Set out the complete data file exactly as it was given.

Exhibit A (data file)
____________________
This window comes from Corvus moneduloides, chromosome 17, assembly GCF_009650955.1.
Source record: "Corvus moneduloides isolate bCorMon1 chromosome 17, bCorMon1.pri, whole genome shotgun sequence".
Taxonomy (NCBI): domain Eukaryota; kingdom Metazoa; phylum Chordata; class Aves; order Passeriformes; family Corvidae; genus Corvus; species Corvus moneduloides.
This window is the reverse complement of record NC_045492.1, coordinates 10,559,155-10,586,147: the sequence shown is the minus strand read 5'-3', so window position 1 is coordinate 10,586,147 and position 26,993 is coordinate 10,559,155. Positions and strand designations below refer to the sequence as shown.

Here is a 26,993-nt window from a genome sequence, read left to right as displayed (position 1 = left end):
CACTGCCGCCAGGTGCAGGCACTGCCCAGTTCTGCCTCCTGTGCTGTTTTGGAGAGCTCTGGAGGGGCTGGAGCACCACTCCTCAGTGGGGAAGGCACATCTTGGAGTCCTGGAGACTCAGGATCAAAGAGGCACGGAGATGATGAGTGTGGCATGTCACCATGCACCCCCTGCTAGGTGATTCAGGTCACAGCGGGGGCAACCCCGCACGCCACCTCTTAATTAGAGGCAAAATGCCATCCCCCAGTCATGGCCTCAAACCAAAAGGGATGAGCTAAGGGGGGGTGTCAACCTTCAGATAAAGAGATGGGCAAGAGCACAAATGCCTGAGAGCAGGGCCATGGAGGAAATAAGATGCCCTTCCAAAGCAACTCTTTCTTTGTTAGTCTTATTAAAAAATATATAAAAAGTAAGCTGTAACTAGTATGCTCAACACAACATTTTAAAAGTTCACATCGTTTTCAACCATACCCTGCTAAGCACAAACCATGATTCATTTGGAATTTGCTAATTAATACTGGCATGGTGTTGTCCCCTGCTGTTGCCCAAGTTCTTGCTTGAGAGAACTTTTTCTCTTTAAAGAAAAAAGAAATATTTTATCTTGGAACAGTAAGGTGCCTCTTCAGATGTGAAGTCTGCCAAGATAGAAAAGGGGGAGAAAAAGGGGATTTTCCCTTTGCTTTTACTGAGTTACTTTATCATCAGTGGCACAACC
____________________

This window comes from Corvus moneduloides, chromosome 17, assembly GCF_009650955.1.
Source record: "Corvus moneduloides isolate bCorMon1 chromosome 17, bCorMon1.pri, whole genome shotgun sequence".
Taxonomy (NCBI): domain Eukaryota; kingdom Metazoa; phylum Chordata; class Aves; order Passeriformes; family Corvidae; genus Corvus; species Corvus moneduloides.
This window is the reverse complement of record NC_045492.1, coordinates 10,559,155-10,586,147: the sequence shown is the minus strand read 5'-3', so window position 1 is coordinate 10,586,147 and position 26,993 is coordinate 10,559,155. Positions and strand designations below refer to the sequence as shown.

Here is a 26,993-nt window from a genome sequence, read left to right as displayed (position 1 = left end):
CACTGCCGCCAGGTGCAGGCACTGCCCAGTTCTGCCTCCTGTGCTGTTTTGGAGAGCTCTGGAGGGGCTGGAGCACCACTCCTCAGTGGGGAAGGCACATCTTGGAGTCCTGGAGACTCAGGATCAAAGAGGCACGGAGATGATGAGTGTGGCATGTCACCATGCACCCCCTGCTAGGTGATTCAGGTCACAGCGGGGGCAACCCCGCACGCCACCTCTTAATTAGAGGCAAAATGCCATCCCCCAGTCATGGCCTCAAACCAAAAGGGATGAGCTAAGGGGGGGTGTCAACCTTCAGATAAAGAGATGGGCAAGAGCACAAATGCCTGAGAGCAGGGCCATGGAGGAAATAAGATGCCCTTCCAAAGCAACTCTTTCTTTGTTAGTCTTATTAAAAAATATATAAAAAGTAAGCTGTAACTAGTATGCTCAACACAACATTTTAAAAGTTCACATCGTTTTCAACCATACCCTGCTAAGCACAAACCATGATTCATTTGGAATTTGCTAATTAATACTGGCATGGTGTTGTCCCCTGCTGTTGCCCAAGTTCTTGCTTGAGAGAACTTTTTCTCTTTAAAGAAAAAAGAAATATTTTATCTTGGAACAGTAAGGTGCCTCTTCAGATGTGAAGTCTGCCAAGATAGAAAAGGGGGAGAAAAAGGGGATTTTCCCTTTGCTTTTACTGAGTTACTTTATCATCAGTGGCACAACC